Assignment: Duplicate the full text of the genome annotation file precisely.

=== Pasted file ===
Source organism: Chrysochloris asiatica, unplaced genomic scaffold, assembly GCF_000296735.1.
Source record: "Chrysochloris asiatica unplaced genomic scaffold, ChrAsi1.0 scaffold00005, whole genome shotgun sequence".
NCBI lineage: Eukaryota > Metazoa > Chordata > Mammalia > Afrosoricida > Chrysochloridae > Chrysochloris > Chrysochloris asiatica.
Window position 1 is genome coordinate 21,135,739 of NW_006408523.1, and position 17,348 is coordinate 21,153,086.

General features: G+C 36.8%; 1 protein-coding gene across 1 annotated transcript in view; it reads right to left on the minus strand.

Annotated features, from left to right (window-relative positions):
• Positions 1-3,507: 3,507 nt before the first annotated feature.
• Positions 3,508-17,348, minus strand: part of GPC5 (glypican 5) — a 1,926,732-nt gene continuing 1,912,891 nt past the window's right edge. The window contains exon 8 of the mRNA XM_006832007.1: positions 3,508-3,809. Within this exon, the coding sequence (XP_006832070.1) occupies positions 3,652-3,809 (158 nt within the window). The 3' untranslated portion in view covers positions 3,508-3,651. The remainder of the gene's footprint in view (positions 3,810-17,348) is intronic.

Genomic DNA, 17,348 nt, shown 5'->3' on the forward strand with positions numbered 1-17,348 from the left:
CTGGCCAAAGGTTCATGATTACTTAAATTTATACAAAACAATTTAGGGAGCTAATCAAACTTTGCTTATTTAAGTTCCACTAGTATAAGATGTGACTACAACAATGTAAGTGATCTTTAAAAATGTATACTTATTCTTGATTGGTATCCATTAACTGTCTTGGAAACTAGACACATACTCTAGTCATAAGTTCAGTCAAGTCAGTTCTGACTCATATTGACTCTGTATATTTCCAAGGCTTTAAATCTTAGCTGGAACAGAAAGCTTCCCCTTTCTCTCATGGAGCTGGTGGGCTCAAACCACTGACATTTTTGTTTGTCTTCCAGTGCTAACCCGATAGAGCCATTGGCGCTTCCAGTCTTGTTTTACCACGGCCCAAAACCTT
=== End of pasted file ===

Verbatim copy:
Source organism: Chrysochloris asiatica, unplaced genomic scaffold, assembly GCF_000296735.1.
Source record: "Chrysochloris asiatica unplaced genomic scaffold, ChrAsi1.0 scaffold00005, whole genome shotgun sequence".
NCBI lineage: Eukaryota > Metazoa > Chordata > Mammalia > Afrosoricida > Chrysochloridae > Chrysochloris > Chrysochloris asiatica.
Window position 1 is genome coordinate 21,135,739 of NW_006408523.1, and position 17,348 is coordinate 21,153,086.

General features: G+C 36.8%; 1 protein-coding gene across 1 annotated transcript in view; it reads right to left on the minus strand.

Annotated features, from left to right (window-relative positions):
• Positions 1-3,507: 3,507 nt before the first annotated feature.
• Positions 3,508-17,348, minus strand: part of GPC5 (glypican 5) — a 1,926,732-nt gene continuing 1,912,891 nt past the window's right edge. The window contains exon 8 of the mRNA XM_006832007.1: positions 3,508-3,809. Within this exon, the coding sequence (XP_006832070.1) occupies positions 3,652-3,809 (158 nt within the window). The 3' untranslated portion in view covers positions 3,508-3,651. The remainder of the gene's footprint in view (positions 3,810-17,348) is intronic.

Genomic DNA, 17,348 nt, shown 5'->3' on the forward strand with positions numbered 1-17,348 from the left:
CTGGCCAAAGGTTCATGATTACTTAAATTTATACAAAACAATTTAGGGAGCTAATCAAACTTTGCTTATTTAAGTTCCACTAGTATAAGATGTGACTACAACAATGTAAGTGATCTTTAAAAATGTATACTTATTCTTGATTGGTATCCATTAACTGTCTTGGAAACTAGACACATACTCTAGTCATAAGTTCAGTCAAGTCAGTTCTGACTCATATTGACTCTGTATATTTCCAAGGCTTTAAATCTTAGCTGGAACAGAAAGCTTCCCCTTTCTCTCATGGAGCTGGTGGGCTCAAACCACTGACATTTTTGTTTGTCTTCCAGTGCTAACCCGATAGAGCCATTGGCGCTTCCAGTCTTGTTTTACCACGGCCCAAAACCTT